UC Colorado Springs’ hopes of building a 6,000-seat track and soccer arena where Olympic hopefuls as well as disabled athletes can train have been placed on hold as a result of the wobbly economy.
The project, which would have been built below Pulpit Rock, on property the university owns along Nevada Avenue, was conceived in 2007 by the athletic department.
A website was created to market the project. According to the site, the open-air arena was designed to “specifically accommodate track and field and soccer and it will be the first in Colorado Springs designed for teams of handicapped athletes. From the showers to the track, it will accommodate all athletes, handicapped or not.”
“The stadium — with 4,000 seats initially and room to expand to 10,000 — will be home to competitions and training camps. It will also give many Olympic hopefuls and others who have long sought to do endurance training in Colorado the excellent training facility they’ve been hoping for. The stadium will have the distinction of being the only high-altitude facility for USA Track & Field.”
UCCS originally planned to partner with USA Track & Field, Paralympics, Special Olympics, Wounded Warriors and others to build the stadium.
Estimated cost: up to $8 million, all of which would be raised privately.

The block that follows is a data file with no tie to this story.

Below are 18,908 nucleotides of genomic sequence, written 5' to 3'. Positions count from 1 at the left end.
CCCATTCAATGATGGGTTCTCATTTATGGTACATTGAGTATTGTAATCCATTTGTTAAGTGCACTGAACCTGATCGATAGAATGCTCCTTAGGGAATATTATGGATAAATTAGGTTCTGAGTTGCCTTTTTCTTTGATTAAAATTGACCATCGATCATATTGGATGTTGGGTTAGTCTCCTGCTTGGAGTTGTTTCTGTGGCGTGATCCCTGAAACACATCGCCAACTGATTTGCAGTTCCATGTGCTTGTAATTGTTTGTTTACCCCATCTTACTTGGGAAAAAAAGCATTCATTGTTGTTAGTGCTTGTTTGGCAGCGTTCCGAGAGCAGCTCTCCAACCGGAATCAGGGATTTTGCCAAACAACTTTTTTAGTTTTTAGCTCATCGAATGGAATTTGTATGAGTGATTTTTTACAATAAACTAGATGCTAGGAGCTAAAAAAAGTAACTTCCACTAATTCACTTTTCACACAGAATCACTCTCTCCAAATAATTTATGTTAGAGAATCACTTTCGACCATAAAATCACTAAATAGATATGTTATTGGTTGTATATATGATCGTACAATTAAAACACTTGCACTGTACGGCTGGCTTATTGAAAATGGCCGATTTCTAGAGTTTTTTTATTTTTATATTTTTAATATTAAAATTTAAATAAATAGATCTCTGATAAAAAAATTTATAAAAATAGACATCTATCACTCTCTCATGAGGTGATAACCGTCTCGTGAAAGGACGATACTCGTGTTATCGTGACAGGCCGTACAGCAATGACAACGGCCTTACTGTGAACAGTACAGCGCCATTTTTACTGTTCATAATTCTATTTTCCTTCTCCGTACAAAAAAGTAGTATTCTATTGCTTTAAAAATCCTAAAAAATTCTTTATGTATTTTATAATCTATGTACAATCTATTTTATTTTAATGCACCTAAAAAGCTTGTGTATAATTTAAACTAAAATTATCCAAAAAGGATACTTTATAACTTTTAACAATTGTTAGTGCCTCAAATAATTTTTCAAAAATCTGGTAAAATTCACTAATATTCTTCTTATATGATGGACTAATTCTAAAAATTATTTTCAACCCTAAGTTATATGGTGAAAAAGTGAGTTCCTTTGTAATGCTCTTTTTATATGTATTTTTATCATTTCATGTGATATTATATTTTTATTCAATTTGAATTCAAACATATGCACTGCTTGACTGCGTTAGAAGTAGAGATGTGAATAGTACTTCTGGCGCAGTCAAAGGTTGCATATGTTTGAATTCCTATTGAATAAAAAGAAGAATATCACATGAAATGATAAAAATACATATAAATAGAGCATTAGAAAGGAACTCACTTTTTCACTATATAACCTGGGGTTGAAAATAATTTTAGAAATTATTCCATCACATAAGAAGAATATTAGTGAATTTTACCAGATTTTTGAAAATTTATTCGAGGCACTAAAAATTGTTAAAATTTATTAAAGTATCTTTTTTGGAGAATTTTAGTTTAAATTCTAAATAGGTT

Under a deal with the developers of University Village, a large-scale retail development on the west side of Nevada Avenue directly across from the proposed facility, excavation for the stadium was completed last year.
“The developers needed fill dirt,” said UCCS athletic director Steve Kirkham, “and we needed the site to be flattened and excavated. So we made a deal that worked out for everybody. We actually dug it out and the dirt work is completed.”
“That was a fantastic way to build infrastructure,” said UCCS Chancellor Pam Shockley, who confirmed this week that the project is “in limbo.”
“It’s still part of the (university’s) strategic master plan,” she said, “but the economy does not permit us to pursue it. It can’t be a priority over student scholarships.”
Shockley added that the university would only pursue the arena again if a major donor stepped forward and committed a substantial amount toward the project.
“In that case,” she said, “I might look at it differently.”